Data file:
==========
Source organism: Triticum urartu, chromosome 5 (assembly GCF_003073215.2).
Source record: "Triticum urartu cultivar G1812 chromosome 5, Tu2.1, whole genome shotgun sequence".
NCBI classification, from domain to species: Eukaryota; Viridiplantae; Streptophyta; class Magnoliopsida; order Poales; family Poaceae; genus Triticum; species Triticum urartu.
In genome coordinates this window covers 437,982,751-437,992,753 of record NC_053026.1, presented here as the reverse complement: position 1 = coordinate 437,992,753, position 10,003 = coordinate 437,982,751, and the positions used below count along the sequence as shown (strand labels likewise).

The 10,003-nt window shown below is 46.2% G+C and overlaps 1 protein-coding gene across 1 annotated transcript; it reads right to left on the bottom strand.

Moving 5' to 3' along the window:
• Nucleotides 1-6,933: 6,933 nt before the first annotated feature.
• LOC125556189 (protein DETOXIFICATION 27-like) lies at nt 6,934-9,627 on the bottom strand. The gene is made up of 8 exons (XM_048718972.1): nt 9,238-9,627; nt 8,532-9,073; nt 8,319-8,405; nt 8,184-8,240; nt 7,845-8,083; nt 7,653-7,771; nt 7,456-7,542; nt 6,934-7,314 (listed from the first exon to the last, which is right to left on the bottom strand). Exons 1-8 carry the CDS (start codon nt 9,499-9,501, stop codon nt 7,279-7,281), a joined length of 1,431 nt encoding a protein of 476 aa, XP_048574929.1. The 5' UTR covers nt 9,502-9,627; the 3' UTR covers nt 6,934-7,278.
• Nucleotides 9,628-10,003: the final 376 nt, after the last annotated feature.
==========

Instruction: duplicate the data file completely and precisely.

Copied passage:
Source organism: Triticum urartu, chromosome 5 (assembly GCF_003073215.2).
Source record: "Triticum urartu cultivar G1812 chromosome 5, Tu2.1, whole genome shotgun sequence".
NCBI classification, from domain to species: Eukaryota; Viridiplantae; Streptophyta; class Magnoliopsida; order Poales; family Poaceae; genus Triticum; species Triticum urartu.
In genome coordinates this window covers 437,982,751-437,992,753 of record NC_053026.1, presented here as the reverse complement: position 1 = coordinate 437,992,753, position 10,003 = coordinate 437,982,751, and the positions used below count along the sequence as shown (strand labels likewise).

The 10,003-nt window shown below is 46.2% G+C and overlaps 1 protein-coding gene across 1 annotated transcript; it reads right to left on the bottom strand.

Moving 5' to 3' along the window:
• Nucleotides 1-6,933: 6,933 nt before the first annotated feature.
• LOC125556189 (protein DETOXIFICATION 27-like) lies at nt 6,934-9,627 on the bottom strand. The gene is made up of 8 exons (XM_048718972.1): nt 9,238-9,627; nt 8,532-9,073; nt 8,319-8,405; nt 8,184-8,240; nt 7,845-8,083; nt 7,653-7,771; nt 7,456-7,542; nt 6,934-7,314 (listed from the first exon to the last, which is right to left on the bottom strand). Exons 1-8 carry the CDS (start codon nt 9,499-9,501, stop codon nt 7,279-7,281), a joined length of 1,431 nt encoding a protein of 476 aa, XP_048574929.1. The 5' UTR covers nt 9,502-9,627; the 3' UTR covers nt 6,934-7,278.
• Nucleotides 9,628-10,003: the final 376 nt, after the last annotated feature.